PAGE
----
- memorie (archaic)
From Anglo-Norman memorie, Old French memoire etc., from Latin memoria (“the faculty of remembering, remembrance, memory, a historical account”), from memor (“mindful, remembering”), from Proto-Indo-European *(s)mer- (to remember), related to Ancient Greek μνήμη (mnḗmē, “memory”) μέρμερος (mérmeros, “anxious”), μέριμνα (mérimna, “care, thought”), Old English mimor (“mindful, remembering”). More at mimmer.
- (UK) IPA(key): /ˈmɛm(ə)ɹi/, /ˈmɛm(ə)ɾɪ/
- (US) IPA(key): /ˈmɛm(ə)ɹi/
Audio (US) (file)
- (uncountable) The ability of a system to record information about things or events with the facility of recalling them later at will.
- Memory is a facility common to all animals.
- (Can we date this quote?) Albert Schweitzer
- Happiness is nothing more than good health and a bad memory.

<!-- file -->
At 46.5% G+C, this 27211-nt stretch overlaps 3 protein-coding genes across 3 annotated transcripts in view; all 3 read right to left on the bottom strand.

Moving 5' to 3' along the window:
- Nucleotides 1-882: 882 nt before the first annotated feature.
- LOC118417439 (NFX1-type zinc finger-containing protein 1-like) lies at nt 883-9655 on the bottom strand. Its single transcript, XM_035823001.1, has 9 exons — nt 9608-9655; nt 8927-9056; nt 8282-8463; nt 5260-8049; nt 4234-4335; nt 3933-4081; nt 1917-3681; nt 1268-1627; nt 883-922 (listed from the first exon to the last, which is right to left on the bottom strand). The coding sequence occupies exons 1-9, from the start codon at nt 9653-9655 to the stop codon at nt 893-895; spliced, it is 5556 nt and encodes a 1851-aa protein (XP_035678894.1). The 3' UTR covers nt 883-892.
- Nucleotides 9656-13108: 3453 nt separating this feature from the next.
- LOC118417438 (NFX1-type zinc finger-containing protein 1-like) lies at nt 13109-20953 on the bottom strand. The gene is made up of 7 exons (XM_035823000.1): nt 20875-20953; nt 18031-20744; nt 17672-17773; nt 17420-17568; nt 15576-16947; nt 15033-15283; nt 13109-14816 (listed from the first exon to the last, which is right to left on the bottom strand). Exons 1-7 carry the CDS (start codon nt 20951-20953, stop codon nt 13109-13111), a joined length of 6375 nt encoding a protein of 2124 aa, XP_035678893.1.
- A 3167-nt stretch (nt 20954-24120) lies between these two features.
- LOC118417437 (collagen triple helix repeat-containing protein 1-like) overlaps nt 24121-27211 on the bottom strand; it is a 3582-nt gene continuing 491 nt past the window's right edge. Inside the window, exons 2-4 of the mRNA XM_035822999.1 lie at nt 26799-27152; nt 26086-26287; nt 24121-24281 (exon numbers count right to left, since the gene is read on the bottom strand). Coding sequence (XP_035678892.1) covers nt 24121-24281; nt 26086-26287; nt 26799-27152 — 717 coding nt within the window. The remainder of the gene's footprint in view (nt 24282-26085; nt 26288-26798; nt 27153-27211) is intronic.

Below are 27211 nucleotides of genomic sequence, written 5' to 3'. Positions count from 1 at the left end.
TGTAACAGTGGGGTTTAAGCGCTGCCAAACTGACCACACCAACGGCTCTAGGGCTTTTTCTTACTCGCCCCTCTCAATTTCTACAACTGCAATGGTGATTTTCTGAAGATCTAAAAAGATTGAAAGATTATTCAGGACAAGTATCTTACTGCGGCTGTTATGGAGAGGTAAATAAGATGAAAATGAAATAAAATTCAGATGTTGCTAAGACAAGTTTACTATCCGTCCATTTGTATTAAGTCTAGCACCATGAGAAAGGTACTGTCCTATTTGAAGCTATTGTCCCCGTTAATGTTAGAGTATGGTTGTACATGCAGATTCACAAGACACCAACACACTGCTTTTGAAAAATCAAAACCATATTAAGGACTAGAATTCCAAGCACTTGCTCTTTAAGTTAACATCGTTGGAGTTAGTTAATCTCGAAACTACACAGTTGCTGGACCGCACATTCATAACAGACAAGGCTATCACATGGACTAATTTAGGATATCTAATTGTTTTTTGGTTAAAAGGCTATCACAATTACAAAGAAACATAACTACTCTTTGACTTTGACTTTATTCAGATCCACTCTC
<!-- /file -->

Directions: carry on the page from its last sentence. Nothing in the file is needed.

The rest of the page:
- A record of a thing or an event stored and available for later use by the organism.
- I have no memory of that event.
- (computing) The part of a computer that stores variable executable code or data (RAM) or unalterable executable code or default data (ROM).
- This data passes from the CPU to the memory.
- The time within which past events can be or are remembered.
- in recent memory; in living memory
- (attributive, of a material) which returns to its original shape when heated
Memory metal; memory plastic.
- (obsolete) A memorial.
- These weeds are memories of those worser hours.
- (ability to recall): recall
- (RAM or ROM): core (old-fashioned)
- (stored record): recall, recollection